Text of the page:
From Rhodes Newsletter, October, 2013
The Metropolitan Revolution: How Cities and Metros Are Fixing Our Broken Politics and Fragile Economy by Jennifer Bradley (Texas & Balliol 1992) and Bruce Katz, examines how cities and metropolitan areas are working to solve some of the main issues which face the United States of America.
Harold Innis and the North: Appraisals and Contestations edited by William Buxton (Alberta & St John’s College 1971), considers Innis’s intense and abiding interest in the Canadian North.
Earthly Mission: The Catholic Church and World Development by Robert Calderisi (Québec & St Peter’s 1968) considers the paradoxes of the Catholic Church’s role in the developing world over the past 60 years.
The Judgement Game by Charalee Graydon (Prairies & Wadham 1982), is a work of fiction which provides a series of vignettes to allow you to take part in the criminal and civil justice systems of your country, ‘Torcia’.
Black Ghosts by Ken Kamoche (Kenya & St Catherine’s 1988), is a novel set in Zimbabwe and China, which was inspired by stories of Africans living in China in the 1980s.
‘Instincts to lead’: on leadership, peace, and education by Don Markwell (Queensland & Trinity 1981), discusses how good leadership can be promoted, drawing on examples of leaders from Nelson Mandela to Margaret Thatcher, as well as other leaders in politics, education, culture, intellectual thought, and more.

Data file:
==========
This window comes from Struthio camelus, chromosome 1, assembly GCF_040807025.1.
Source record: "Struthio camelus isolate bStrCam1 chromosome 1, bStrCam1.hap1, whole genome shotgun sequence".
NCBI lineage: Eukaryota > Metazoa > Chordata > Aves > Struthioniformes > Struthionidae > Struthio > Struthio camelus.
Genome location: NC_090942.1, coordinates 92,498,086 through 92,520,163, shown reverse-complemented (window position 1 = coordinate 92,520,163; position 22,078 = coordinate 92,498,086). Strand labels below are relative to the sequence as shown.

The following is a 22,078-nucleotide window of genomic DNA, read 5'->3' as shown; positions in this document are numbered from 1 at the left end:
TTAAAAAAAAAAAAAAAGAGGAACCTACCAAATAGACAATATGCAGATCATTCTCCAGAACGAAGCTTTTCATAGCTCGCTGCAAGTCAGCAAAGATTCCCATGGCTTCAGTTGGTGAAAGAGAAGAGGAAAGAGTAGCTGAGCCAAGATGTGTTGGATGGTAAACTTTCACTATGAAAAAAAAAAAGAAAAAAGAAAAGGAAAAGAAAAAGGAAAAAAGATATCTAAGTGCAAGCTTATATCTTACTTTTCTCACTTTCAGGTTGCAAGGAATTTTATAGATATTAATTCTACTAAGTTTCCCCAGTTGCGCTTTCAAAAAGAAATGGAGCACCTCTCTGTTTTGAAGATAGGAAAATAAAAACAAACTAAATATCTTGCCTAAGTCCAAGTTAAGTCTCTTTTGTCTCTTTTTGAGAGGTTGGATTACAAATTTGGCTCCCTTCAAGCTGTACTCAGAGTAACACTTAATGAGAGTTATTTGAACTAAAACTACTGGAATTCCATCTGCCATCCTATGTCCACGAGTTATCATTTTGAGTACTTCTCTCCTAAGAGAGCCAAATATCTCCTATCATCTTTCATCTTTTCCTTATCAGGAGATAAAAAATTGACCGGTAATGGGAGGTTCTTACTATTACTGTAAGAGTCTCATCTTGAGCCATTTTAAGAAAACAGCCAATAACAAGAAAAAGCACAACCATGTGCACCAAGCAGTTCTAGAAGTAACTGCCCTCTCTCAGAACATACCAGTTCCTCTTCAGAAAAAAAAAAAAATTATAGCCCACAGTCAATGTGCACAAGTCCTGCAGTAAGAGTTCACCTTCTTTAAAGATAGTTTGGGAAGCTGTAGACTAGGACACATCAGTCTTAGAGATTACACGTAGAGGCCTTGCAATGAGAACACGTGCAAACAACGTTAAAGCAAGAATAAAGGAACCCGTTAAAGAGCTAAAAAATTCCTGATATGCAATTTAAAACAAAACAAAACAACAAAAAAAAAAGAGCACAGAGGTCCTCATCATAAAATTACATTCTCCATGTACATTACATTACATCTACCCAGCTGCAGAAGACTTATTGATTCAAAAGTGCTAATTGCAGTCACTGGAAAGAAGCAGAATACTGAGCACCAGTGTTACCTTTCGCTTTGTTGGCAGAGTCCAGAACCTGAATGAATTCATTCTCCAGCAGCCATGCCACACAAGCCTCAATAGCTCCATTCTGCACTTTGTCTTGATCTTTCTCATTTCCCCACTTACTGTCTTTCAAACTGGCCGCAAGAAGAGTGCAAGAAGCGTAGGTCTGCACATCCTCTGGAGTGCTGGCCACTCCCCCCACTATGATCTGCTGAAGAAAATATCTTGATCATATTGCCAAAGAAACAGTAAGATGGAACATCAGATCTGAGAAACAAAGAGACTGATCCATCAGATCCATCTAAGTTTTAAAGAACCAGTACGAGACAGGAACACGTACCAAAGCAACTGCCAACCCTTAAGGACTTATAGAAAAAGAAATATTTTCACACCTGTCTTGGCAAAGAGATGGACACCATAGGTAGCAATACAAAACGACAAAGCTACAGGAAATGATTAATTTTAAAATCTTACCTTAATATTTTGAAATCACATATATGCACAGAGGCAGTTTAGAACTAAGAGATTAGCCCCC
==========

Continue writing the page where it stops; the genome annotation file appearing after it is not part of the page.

The Treacherous Imagination: Intimacy, Ethics, and Autobiographical Fiction and Once We Had a Country both by Robert McGill (Ontario & Wadham 1999). The former argues contemporary autobiographical fiction channels a widespread ambivalence about the value of telling all in a confessional age. The latter is a novel set in the summer of 1972, dealing with the gap between ideals and reality.
Mission in a Bottle: The Honest Guide to Doing Business Differently-and Succeeding by Barry Nalebuff (Massachusetts & Nuffield 1980), Seth Goldman and Sungyoon Choi (Illustrator), is a graphic-book format which tells the story of the cofounders of Honest Tea.
Presidential Leadership and the Creation of the American Era by Joseph Nye (New Jersey & Exeter 1958), examines the foreign policy decisions of the presidents who presided over the most critical phases of America’s rise to world primacy in the twentieth century.
Empire of scholars: Universities, networks and the British academic world, 1850–1939 by Tamson Pietsch (Australia-at-Large & New College 2003), considers how universities operate within an entangled world of international scholarly connection, and looks at the networks that linked academics across the colonial world in the age of ‘Victorian’ globalization.
Pakistan’s Experience with Formal Law by Osama Siddique (Pakistan & Corpus Christi 1992), presents a typology of Pakistani approaches to law reform and critically evaluates the IFI-funded single-minded pursuit of ‘efficiency’ during the last decade.